In this module, you will learn:

  • the differences between compounds and mixtures
  • the process of electrolysis

Resources to help you:

Textbook: page 63 and 66

The differences between

Compounds and Mixtures

0:00
0:00

While they share the similarity of being made of more than one element, they are clear differences between compounds and mixtures. The main differences between them are as follows:

Compounds


1 - The proportion or ratio of compound's constituents (what they are made of) is fixed.


For example water is a compound that is always consists of two hydrogen and one oxygen. By changing the proportion, it becomes a different compound, e.g. hydrogen peroxide consists of two hydrogen and two oxygen.

2 - Compounds are formed by a chemical reaction.

3 - Compounds cannot be broken down by physical methods such as filtration, evaporation, distillation, chromatography, or using magnets.

Mixtures


1 - The proportion or ratio of mixture's constituents (what they are made of) is not fixed.


For example sea water from Brunei and sea water from France are mixtures but the amount of water and the other salts will not be the same.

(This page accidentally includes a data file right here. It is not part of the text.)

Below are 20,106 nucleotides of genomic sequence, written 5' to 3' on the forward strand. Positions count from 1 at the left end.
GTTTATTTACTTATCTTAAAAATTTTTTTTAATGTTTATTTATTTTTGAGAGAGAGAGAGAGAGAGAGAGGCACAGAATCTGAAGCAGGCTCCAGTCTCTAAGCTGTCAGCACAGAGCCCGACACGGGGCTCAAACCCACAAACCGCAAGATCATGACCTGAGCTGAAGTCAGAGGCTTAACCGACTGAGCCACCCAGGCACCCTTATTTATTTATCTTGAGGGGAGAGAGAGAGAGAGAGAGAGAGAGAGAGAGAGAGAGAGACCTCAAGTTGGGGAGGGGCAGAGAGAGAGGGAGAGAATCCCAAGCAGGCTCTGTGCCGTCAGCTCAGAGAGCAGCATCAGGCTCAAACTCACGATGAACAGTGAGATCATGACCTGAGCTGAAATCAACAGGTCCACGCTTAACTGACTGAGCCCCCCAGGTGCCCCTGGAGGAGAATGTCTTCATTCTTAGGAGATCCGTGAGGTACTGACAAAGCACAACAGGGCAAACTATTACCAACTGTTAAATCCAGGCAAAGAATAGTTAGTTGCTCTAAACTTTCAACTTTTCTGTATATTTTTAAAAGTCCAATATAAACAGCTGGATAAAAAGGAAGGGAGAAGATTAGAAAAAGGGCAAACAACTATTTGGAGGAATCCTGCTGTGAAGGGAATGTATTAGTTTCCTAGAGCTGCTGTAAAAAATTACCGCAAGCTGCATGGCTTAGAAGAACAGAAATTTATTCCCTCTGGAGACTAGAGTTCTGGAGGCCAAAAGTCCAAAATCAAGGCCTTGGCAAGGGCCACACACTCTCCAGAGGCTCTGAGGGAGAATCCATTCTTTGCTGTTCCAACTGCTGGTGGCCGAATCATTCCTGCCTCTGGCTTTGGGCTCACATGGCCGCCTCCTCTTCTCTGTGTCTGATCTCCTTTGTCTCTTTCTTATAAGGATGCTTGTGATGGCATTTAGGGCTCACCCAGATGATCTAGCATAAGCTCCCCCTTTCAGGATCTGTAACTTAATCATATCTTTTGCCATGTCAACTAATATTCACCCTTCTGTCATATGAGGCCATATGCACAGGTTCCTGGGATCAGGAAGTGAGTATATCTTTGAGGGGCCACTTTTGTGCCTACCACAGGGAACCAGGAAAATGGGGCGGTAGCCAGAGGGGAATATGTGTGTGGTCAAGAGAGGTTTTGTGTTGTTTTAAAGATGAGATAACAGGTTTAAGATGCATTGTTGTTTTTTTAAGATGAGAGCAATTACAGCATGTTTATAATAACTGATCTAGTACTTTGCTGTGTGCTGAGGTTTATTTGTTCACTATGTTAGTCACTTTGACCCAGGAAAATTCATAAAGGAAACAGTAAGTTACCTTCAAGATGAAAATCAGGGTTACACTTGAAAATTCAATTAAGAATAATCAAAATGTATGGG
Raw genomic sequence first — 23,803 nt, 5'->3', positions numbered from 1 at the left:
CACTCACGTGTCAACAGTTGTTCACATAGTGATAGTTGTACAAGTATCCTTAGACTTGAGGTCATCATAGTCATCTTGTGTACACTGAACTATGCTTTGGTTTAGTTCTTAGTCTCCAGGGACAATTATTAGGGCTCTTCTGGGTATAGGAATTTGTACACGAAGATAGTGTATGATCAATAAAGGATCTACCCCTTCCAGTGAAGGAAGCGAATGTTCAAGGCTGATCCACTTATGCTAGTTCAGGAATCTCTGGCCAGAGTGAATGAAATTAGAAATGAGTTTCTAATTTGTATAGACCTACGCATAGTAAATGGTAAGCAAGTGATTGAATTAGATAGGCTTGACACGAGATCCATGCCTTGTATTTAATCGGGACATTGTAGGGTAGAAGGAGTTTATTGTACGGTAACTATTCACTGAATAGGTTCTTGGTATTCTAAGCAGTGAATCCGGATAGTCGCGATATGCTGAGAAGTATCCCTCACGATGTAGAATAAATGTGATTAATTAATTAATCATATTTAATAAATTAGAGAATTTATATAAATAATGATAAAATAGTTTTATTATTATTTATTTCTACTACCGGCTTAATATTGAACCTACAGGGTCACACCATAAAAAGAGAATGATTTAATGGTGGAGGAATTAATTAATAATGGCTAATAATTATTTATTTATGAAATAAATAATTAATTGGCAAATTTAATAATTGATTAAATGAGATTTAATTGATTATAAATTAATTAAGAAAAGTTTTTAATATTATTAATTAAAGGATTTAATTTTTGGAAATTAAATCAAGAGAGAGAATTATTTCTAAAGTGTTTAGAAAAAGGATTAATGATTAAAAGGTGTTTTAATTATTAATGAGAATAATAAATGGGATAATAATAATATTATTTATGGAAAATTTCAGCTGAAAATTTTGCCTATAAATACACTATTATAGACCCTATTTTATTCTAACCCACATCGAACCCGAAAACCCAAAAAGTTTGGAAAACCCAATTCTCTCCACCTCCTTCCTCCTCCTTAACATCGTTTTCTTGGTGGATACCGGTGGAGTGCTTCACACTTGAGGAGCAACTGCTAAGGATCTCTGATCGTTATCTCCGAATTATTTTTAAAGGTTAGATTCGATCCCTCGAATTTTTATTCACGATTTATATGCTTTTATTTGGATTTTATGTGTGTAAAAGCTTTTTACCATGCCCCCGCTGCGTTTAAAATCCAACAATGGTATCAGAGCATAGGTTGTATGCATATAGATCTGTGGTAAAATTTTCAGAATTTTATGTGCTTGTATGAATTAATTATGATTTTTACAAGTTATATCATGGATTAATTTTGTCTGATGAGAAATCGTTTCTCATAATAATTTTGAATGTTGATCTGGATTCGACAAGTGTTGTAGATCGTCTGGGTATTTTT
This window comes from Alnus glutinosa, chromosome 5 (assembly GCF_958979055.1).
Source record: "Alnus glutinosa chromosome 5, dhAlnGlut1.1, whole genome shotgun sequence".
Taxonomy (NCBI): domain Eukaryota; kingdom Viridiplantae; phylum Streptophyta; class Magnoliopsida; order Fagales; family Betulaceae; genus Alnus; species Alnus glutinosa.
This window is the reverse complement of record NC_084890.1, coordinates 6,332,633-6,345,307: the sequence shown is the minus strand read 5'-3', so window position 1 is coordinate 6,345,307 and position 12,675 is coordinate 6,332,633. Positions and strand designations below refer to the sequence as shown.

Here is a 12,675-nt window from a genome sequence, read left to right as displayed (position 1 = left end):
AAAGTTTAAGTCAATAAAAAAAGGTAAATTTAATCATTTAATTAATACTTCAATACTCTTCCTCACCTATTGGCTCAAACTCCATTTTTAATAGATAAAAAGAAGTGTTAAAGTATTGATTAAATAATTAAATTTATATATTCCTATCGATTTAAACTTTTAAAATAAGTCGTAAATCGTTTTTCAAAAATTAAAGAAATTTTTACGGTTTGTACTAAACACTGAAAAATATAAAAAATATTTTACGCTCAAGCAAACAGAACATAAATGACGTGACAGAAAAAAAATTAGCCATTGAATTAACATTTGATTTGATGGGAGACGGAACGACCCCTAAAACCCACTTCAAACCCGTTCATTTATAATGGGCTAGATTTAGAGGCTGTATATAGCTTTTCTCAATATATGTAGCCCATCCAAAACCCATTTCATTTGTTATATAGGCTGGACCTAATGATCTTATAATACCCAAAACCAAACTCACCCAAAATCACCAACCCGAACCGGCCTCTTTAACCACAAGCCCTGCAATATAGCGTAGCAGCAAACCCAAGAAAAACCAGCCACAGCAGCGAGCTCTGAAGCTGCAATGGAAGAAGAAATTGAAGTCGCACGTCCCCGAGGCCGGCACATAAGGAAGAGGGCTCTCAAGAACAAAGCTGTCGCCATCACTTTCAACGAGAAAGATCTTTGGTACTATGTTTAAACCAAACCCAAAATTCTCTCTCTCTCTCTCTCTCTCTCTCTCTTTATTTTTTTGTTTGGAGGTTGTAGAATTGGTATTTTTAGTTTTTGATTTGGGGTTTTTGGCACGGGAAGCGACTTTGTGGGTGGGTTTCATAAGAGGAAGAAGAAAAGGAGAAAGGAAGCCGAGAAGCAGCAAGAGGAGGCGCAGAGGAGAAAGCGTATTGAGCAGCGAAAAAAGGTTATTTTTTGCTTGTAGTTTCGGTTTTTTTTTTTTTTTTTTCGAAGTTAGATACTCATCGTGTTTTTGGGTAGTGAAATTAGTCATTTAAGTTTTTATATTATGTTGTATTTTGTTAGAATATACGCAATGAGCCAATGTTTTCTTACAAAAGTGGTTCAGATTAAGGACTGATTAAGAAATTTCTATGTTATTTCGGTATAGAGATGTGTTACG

2 - Mixtures are not formed by a chemical reaction.

3 - Mixtures can be broken down by physical methods.

A simple electrolysis of water

Source: https://www.youtube.com/watch?v=HQ9Fhd7P_HA

Electrolysis

0:00
0:00

Compounds cannot be separated by physical methods. However, they can be separated by a method called electrolysis.

Electrolysis is the process whereby an electric current is passed over a solution of the compound which causes it to separate into it's individual elements at their respective electrodes.


You should be familiar with the electrolysis of water:

In the electrolysis of water, water will break into its elements hydrogen and oxygen. Hydrogen will appear on the negative electrode (cathode) and Oxygen will appear on the positive electrode (anode).

You should also know that the volume of hydrogen produced will be 2x that of oxygen.

en_GBEN
Scroll to Top